Giraffe ★★★½

Fixated on social and structural functions, Giraffe is an often beautiful little film with a fascinating backdrop of cultures in constant motion, intertwining and acting as much like an inherent part of the world as the wind or the waves. Or at least that's how Anna Sofie Hartmann directs it.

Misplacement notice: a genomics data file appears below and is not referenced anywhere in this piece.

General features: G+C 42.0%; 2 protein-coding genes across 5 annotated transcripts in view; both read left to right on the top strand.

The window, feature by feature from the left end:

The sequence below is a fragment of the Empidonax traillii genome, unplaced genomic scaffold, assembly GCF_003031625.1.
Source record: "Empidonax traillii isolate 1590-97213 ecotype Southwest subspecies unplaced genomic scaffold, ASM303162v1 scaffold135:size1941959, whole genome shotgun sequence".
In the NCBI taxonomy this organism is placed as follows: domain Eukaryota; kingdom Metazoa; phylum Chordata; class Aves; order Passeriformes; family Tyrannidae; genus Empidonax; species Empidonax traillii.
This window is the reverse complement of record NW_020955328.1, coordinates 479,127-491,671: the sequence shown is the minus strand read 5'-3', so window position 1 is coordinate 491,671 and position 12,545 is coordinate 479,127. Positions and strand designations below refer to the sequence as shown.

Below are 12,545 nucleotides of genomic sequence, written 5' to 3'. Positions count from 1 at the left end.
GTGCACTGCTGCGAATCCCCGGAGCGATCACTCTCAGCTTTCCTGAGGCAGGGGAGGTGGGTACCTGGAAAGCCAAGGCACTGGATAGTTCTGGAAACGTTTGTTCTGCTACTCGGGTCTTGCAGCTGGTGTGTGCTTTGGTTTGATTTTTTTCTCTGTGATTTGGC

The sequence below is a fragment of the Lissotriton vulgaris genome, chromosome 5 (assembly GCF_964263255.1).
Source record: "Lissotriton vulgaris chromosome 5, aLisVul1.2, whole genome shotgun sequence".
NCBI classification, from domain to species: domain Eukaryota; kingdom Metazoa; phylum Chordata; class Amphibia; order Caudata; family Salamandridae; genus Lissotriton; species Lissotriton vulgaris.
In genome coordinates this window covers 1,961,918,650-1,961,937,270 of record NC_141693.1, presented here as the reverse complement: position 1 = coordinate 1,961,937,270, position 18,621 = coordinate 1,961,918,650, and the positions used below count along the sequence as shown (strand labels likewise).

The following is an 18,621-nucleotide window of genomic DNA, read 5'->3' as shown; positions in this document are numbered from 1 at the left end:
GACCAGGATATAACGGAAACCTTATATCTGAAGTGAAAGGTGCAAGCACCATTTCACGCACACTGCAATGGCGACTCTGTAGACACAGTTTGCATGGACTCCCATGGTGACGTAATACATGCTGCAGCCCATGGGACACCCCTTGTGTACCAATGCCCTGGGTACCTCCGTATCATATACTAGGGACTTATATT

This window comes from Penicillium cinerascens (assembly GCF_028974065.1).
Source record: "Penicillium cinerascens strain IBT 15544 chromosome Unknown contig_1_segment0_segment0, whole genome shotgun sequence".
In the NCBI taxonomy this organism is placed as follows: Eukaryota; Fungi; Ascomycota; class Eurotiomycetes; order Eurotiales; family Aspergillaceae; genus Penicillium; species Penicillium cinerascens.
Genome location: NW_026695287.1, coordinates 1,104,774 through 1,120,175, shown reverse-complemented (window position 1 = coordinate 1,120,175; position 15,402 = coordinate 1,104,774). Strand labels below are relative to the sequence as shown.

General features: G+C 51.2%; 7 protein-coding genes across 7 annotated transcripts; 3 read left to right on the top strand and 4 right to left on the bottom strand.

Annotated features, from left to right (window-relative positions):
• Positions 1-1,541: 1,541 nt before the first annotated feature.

Not totally opaque; in fact Giraffe feels quite gentle and human at times. That said, it is an "art film" very closely dedicated to atmosphere and not as concerned with immediate answers and understandings. Hartmann operates with full ability, though the picture she paints isn't as vivid as it could have been. That might be frustrating to someone testing out their new Mubi trial or stumbling into random features at their local film festival, but I think a film like Giraffe shows a lot of promise for Hartmann. Similar to what I saw from Joanna Hogg's Exhibition back in 2013, it was an important step for her to reach the ultimately wiser and more watchable The Souvenir. And yet, there are still points unique to Exhibition that I think back to fondly, traits which make that film so memorable even if it falls short of Hogg's greatest strengths. The same goes for Giraffe, Hartmann's second feature, which promises a lot for what she can deliver next. Those promises exist here a bit unorganized, but they still make for an interesting film in its own right, one worth checking out while we wait for what will hopefully be her eventual magnum opus, whatever and whenever that will be.

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